In “In re: Sealed Case,” the United States Foreign Intelligence Surveillance Court of Review held that FISA did not require the government to demonstrate to the FISA court that its primary purpose in conducting electronic surveillance was not criminal prosecution and, significantly, the PATRIOT Act’s amendment to FISA, permitting the government to conduct surveillance of agents of foreign powers if foreign intelligence was the “significant purpose” of the surveillance, did not violate the Fourth Amendment. The court avoided an express holding that a foreign intelligence exception exists, but held that FISA could survive on reasonableness grounds.
In 2008, “In re: Directives Pursuant to Section 105B of FISA” applied the principles derived from the special needs cases to conclude that the foreign intelligence surveillance authorized by the Protect America Act possesses characteristics that qualify it for a foreign intelligence exception to the warrant requirement of the Fourth Amendment.
Notably, the “In re: Directives” decision cites a Fourth Circuit opinion for the proposition that there is a high degree of probability that requiring a warrant would hinder the government’s ability to collect time-sensitive information and thus impede vital national security interests.
In April 2016, the first decision addressing the constitutionality of upstream collection under Section 702 was publicly released. The FISA court issued a declassified opinion in which it concluded that use of information collected under Section 702 authority for domestic investigations satisfied both constitutional standards and was within the statutory bounds of the FISA Amendments Act. Notably, for purposes of this discussion, the court reached this conclusion after having had the benefit of a public advocate who articulated a position contrary to that of the government. Judge Hogan cites “In re: Directives” in support of the proposition that the Fourth Amendment does not require the government to obtain a warrant to conduct surveillance in order “to obtain foreign intelligence for national security purposes [that] is directed against foreign powers or agents of foreign powers reasonably believed to be located outside of the United States.”
Section 702: Continuing Improvements
On February 5, 2016, the PCLOB issued its “Recommendations Assessment Report.” The purpose of the report was to assess whether the DNI had responded appropriately to recommendations it had made for the improvement of the program.
The DNI had taken action to the PCLOB recommendations. Indeed, with respect to the 10 recommendations relating to the Section 702 program, the PCLOB Recommendations Assessment Report determined that five recommendations have been fully implemented; one has been substantially implemented; three are in the process of being implemented; and one has been partially implemented.
The historical record demonstrates the effectiveness of both the PCLOB’s oversight function and the responsiveness of the DNI to its recommendations—a win-win story in the new age of intelligence oversight.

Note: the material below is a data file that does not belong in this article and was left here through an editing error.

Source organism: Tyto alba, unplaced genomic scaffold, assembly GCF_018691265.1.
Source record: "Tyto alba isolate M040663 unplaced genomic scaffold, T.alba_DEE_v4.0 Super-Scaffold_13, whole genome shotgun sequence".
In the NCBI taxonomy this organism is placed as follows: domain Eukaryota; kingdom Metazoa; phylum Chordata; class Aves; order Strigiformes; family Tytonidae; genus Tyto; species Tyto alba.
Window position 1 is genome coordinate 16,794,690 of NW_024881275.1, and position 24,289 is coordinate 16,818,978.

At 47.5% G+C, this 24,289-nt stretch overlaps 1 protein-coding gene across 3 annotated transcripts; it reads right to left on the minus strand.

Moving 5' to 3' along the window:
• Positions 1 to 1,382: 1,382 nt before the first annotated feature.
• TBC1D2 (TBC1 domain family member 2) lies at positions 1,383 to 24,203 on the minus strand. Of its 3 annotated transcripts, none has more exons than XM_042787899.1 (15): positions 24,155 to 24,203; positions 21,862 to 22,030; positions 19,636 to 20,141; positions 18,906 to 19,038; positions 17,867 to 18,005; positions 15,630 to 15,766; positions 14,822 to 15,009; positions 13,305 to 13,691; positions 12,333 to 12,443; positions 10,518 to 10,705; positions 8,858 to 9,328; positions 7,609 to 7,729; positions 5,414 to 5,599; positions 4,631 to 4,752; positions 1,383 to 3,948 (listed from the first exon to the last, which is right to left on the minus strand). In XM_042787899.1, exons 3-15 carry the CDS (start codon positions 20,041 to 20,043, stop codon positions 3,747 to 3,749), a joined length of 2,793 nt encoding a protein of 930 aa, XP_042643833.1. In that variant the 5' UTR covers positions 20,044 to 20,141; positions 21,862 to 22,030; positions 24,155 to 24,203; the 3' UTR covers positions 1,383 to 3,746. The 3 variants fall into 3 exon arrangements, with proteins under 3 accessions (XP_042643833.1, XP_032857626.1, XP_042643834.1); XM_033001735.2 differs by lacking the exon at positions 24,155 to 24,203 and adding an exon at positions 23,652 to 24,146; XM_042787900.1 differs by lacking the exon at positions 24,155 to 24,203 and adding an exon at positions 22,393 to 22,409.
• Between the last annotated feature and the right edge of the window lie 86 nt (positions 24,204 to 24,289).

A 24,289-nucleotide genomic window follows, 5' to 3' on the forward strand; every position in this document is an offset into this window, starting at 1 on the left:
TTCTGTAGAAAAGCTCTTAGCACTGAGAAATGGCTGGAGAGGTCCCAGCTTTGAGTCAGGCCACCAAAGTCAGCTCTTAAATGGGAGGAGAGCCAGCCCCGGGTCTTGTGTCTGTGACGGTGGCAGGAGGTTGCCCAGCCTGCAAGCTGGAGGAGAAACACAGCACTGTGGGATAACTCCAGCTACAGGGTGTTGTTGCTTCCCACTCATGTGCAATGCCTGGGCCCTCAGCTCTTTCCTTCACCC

First, Section 702 is constitutional, statutorily authorized, and carefully constructed to address a vital U.S. national security requirement: the collection of vital information relating to foreign threats.
Second, it seems clear that, in light of careful scrutiny by the PCLOB, the specter of alleged abuse of the program is more theoretical than real.
Third, the Section 702 program has great current utility and provides invaluable intelligence of practical impact and not replaceable by other means of collection.
The benefits of the Section 702 program greatly outweigh its (theoretical) costs and the program should continue as currently authorized. Indeed, the record suggests that the 702 Program is invaluable as a foreign intelligence collection tool. The fruits of the program constitute more than 25 percent of the NSA’s reports concerning international terrorism. It has clearly defined implementation rules and robust oversight by all three branches of government, and is a necessary tool for defending the nation.
Congress should reauthorize 702 in its entirety. There is no need for a further sunset of the act’s provisions, as it has demonstrated its usefulness; and an arbitrarily forced reconsideration by Congress is unnecessary, a waste of time and money, and at the expense of national security.
The program can, and should, be implemented in a manner that is consistent with American values. To quote General Michael Hayden, former director of the NSA and former CIA director:
[A]n American strategy for cyberspace must reflect and serve our ideals. In our zeal to secure the internet, we must be careful not to destroy that which we are trying to preserve, an open, accessible, ubiquitous, egalitarian, and free World Wide Web. There are nations—like Iran, China, Russia and others—who view precisely those attributes as the very definition of cyber security threats. Their concern is not digital theft, but the free movement of ideas. We must take care that in our efforts to prevent the former, we do not legitimize their efforts to prevent the latter.
A properly configured Section 702 program has met that challenge to the benefit of the American public. At a time when international terrorism is on the rise, the United States must have a lawful, robust foreign intelligence capability.
—David R. Shedd is a Visiting Distinguished Fellow in the Kathryn and Shelby Cullom Davis Institute for National Security and Foreign Policy, Paul Rosenzweig is a Visiting Fellow in the Douglas and Sarah Allison Center for Foreign Policy, of the Davis Institute, and Charles D. Stimson is Manager of the National Security Law Program and Senior Legal Fellow in the Center for National Defense, of the Davis Institute, at The Heritage Foundation.